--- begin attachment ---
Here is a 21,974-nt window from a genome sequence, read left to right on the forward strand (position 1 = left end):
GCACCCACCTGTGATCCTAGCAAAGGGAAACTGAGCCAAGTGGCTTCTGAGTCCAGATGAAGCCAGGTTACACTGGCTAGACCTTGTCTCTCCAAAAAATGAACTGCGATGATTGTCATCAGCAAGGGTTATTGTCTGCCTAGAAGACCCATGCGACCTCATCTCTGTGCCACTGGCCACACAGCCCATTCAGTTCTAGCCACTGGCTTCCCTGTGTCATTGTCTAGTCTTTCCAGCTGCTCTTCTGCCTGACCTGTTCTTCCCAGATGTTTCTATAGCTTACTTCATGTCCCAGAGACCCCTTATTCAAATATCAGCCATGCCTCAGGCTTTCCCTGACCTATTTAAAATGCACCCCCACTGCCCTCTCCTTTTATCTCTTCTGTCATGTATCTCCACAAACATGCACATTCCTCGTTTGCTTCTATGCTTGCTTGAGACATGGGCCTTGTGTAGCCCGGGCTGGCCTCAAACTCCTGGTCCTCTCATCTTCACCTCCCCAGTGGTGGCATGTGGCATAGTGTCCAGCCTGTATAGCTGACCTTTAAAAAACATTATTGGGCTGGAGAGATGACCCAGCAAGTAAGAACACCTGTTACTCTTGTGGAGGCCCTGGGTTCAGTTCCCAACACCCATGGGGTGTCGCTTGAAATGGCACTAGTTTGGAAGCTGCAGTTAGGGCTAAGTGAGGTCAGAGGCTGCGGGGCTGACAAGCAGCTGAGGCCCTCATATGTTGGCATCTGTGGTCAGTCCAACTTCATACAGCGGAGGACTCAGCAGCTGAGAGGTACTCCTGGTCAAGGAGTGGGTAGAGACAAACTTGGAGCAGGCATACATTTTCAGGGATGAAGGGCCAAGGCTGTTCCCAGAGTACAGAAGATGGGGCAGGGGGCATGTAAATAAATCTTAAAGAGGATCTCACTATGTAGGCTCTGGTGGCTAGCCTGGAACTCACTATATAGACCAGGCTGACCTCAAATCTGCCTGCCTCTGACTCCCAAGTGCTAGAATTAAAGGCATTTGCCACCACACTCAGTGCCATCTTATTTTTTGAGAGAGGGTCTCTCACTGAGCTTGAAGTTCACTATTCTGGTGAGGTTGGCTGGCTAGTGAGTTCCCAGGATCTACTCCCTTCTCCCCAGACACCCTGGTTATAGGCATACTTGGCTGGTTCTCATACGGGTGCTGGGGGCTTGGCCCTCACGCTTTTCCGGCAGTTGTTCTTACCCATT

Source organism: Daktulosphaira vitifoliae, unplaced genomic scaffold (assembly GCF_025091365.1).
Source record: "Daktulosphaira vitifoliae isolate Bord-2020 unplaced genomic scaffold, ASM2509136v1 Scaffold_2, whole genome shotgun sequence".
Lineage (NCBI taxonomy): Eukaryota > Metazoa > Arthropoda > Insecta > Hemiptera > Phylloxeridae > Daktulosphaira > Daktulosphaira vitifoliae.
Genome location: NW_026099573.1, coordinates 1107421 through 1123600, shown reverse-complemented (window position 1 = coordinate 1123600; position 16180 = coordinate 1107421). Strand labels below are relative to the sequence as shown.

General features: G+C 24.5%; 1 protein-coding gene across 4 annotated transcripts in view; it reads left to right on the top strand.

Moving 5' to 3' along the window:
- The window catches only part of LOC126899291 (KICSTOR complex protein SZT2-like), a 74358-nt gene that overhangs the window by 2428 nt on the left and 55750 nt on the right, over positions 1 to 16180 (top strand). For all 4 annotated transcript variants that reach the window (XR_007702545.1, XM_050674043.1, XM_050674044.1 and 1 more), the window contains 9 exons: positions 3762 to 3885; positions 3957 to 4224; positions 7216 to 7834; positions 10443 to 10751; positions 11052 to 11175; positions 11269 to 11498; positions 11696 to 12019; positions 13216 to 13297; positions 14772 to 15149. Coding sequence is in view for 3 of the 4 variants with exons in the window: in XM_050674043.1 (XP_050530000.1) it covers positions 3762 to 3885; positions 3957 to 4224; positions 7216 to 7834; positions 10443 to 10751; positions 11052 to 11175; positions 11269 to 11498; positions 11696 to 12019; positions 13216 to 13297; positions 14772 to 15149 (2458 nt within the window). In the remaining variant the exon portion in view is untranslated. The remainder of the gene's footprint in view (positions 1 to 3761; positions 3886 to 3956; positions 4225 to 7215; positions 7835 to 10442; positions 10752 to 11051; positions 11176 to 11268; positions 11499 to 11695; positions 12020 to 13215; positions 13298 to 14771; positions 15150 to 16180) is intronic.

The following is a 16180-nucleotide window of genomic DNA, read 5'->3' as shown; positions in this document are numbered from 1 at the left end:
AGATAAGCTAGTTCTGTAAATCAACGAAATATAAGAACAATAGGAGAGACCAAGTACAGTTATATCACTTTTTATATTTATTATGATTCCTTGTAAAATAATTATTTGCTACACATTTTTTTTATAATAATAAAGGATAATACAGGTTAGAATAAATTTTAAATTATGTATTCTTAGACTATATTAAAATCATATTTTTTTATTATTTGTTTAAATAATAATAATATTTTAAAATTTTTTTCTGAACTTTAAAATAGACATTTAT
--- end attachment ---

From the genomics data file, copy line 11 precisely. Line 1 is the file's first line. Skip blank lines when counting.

AGATAAGCTAGTTCTGTAAATCAACGAAATATAAGAACAATAGGAGAGACCAAGTACAGTTATATCACTTTTTATATTTATTATGATTCCTTGTAAAATAATTATTTGCTACACATTTTTTTTATAATAATAAAGGATAATACAGGTTAGAATAAATTTTAAATTATGTATTCTTAGACTATATTAAAATCATATTTTTTTATTATTTGTTTAAATAATAATAATATTTTAAAATTTTTTTCTGAACTTTAAAATAGACATTTAT